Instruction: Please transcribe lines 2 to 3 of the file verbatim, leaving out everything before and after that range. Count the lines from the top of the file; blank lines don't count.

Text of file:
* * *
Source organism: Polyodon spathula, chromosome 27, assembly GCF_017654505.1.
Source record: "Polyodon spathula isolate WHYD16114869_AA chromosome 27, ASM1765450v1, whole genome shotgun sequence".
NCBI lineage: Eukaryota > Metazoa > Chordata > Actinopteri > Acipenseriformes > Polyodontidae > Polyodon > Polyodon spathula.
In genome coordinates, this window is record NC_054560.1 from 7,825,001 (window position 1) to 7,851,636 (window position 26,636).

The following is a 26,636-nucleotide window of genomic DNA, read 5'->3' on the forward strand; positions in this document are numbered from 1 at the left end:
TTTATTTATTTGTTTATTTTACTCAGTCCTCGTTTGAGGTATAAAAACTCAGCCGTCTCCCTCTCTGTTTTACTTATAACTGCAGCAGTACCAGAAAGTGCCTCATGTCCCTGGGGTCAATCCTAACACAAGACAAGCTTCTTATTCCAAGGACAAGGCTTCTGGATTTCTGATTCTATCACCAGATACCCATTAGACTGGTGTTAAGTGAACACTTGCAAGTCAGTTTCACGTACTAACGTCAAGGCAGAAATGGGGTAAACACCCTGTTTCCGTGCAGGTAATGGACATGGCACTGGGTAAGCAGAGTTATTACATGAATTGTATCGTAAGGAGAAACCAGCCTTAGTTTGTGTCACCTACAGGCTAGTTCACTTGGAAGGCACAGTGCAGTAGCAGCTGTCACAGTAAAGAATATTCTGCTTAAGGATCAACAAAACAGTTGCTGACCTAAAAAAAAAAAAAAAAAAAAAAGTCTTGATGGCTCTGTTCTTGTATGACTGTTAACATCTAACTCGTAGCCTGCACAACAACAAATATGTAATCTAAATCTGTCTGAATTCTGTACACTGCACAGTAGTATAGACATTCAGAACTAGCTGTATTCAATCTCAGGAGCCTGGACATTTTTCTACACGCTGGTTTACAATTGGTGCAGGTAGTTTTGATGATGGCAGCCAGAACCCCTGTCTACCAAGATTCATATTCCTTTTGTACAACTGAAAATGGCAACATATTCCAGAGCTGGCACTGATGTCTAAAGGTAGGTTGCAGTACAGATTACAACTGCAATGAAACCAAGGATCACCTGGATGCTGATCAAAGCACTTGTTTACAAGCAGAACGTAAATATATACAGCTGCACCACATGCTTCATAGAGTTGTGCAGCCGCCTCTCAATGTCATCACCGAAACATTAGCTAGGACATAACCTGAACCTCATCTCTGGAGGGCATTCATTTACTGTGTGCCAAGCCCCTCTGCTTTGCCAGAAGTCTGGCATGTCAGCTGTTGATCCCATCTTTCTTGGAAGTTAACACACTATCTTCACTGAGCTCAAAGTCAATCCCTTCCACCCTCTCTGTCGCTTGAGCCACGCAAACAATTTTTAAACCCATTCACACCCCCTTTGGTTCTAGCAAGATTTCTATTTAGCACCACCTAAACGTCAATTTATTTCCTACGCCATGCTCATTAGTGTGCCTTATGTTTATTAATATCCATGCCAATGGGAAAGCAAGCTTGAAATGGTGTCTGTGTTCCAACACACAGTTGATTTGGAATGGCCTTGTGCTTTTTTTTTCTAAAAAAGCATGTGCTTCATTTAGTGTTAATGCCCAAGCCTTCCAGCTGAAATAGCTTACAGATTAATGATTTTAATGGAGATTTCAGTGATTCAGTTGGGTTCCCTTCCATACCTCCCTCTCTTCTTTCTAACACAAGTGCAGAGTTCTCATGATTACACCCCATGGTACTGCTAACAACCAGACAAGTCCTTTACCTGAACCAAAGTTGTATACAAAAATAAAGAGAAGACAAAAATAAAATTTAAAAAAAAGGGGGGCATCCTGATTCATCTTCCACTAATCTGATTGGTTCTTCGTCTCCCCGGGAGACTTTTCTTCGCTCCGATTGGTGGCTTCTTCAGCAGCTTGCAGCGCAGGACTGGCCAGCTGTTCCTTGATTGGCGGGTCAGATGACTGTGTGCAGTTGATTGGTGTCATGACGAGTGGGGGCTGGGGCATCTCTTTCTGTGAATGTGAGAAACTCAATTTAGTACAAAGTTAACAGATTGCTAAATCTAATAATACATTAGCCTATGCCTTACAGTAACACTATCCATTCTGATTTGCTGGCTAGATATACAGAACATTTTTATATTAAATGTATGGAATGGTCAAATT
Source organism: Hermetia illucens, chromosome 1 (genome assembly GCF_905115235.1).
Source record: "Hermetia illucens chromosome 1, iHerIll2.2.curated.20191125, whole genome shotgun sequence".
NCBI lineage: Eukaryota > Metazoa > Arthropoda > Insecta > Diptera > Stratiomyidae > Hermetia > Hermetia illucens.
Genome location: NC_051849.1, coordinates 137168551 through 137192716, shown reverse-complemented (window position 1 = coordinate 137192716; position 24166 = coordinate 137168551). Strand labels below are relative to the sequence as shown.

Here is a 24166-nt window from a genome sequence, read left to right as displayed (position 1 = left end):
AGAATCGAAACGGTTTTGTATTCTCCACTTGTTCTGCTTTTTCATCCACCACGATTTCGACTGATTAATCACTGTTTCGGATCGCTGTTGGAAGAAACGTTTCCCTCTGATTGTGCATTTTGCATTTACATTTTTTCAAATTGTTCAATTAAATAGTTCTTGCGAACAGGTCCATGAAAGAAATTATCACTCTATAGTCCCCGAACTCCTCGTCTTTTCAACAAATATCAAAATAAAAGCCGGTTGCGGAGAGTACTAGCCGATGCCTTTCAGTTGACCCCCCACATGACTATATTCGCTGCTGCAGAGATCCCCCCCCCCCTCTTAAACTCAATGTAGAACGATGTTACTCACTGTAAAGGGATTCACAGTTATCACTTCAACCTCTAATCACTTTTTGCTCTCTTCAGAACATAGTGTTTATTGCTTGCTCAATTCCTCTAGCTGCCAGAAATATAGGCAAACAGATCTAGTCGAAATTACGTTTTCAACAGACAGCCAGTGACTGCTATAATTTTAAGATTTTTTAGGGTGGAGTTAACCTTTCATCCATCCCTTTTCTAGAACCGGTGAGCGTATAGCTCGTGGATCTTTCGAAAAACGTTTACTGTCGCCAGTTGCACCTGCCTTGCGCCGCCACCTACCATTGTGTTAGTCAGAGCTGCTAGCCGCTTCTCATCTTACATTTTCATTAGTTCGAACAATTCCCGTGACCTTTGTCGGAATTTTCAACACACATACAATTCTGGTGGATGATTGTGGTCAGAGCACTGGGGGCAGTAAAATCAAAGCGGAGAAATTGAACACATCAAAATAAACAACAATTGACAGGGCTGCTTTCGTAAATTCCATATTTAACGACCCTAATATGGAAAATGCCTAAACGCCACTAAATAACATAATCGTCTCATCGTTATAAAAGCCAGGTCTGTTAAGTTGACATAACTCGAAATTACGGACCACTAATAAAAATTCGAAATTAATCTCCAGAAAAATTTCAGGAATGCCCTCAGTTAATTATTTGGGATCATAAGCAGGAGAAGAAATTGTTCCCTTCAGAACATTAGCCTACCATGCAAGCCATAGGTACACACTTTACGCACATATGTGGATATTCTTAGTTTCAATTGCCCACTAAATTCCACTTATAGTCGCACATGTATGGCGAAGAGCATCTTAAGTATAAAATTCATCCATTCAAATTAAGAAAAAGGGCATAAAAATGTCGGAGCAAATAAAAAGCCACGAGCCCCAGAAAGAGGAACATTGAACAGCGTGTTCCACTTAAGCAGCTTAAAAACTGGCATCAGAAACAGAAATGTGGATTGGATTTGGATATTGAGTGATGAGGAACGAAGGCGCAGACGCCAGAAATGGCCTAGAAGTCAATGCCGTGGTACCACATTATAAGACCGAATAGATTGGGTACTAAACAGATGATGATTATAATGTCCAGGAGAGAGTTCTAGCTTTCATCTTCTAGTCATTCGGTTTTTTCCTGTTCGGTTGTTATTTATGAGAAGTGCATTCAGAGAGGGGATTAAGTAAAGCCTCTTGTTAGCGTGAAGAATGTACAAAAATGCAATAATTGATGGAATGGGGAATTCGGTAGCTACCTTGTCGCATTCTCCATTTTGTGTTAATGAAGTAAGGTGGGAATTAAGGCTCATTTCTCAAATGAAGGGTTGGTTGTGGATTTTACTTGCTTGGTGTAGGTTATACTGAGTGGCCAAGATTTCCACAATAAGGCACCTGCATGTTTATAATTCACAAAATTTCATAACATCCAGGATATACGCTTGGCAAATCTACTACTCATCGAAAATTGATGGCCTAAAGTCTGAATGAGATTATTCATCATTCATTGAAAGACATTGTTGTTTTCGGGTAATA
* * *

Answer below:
Source record: "Polyodon spathula isolate WHYD16114869_AA chromosome 27, ASM1765450v1, whole genome shotgun sequence".
NCBI lineage: Eukaryota > Metazoa > Chordata > Actinopteri > Acipenseriformes > Polyodontidae > Polyodon > Polyodon spathula.